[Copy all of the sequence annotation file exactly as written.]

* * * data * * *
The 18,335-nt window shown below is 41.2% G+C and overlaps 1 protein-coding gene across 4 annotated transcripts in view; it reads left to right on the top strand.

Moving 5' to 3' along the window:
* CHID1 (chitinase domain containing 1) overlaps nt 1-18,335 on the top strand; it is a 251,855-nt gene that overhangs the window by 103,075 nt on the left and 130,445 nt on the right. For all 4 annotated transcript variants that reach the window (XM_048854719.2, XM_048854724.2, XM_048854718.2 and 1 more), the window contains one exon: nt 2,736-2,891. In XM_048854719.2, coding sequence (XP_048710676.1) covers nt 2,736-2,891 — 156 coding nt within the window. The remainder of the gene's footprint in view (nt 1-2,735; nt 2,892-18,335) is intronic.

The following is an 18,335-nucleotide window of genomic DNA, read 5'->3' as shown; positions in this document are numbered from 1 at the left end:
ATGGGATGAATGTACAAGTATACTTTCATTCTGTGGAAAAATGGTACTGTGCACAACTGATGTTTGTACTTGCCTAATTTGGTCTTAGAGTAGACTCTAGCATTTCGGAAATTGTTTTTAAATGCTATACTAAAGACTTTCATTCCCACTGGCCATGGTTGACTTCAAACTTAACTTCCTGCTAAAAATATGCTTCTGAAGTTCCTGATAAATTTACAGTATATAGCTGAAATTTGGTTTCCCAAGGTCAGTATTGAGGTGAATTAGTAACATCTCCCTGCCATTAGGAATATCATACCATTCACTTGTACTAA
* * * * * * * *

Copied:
The 18,335-nt window shown below is 41.2% G+C and overlaps 1 protein-coding gene across 4 annotated transcripts in view; it reads left to right on the top strand.

Moving 5' to 3' along the window:
* CHID1 (chitinase domain containing 1) overlaps nt 1-18,335 on the top strand; it is a 251,855-nt gene that overhangs the window by 103,075 nt on the left and 130,445 nt on the right. For all 4 annotated transcript variants that reach the window (XM_048854719.2, XM_048854724.2, XM_048854718.2 and 1 more), the window contains one exon: nt 2,736-2,891. In XM_048854719.2, coding sequence (XP_048710676.1) covers nt 2,736-2,891 — 156 coding nt within the window. The remainder of the gene's footprint in view (nt 1-2,735; nt 2,892-18,335) is intronic.

The following is an 18,335-nucleotide window of genomic DNA, read 5'->3' as shown; positions in this document are numbered from 1 at the left end:
ATGGGATGAATGTACAAGTATACTTTCATTCTGTGGAAAAATGGTACTGTGCACAACTGATGTTTGTACTTGCCTAATTTGGTCTTAGAGTAGACTCTAGCATTTCGGAAATTGTTTTTAAATGCTATACTAAAGACTTTCATTCCCACTGGCCATGGTTGACTTCAAACTTAACTTCCTGCTAAAAATATGCTTCTGAAGTTCCTGATAAATTTACAGTATATAGCTGAAATTTGGTTTCCCAAGGTCAGTATTGAGGTGAATTAGTAACATCTCCCTGCCATTAGGAATATCATACCATTCACTTGTACTAA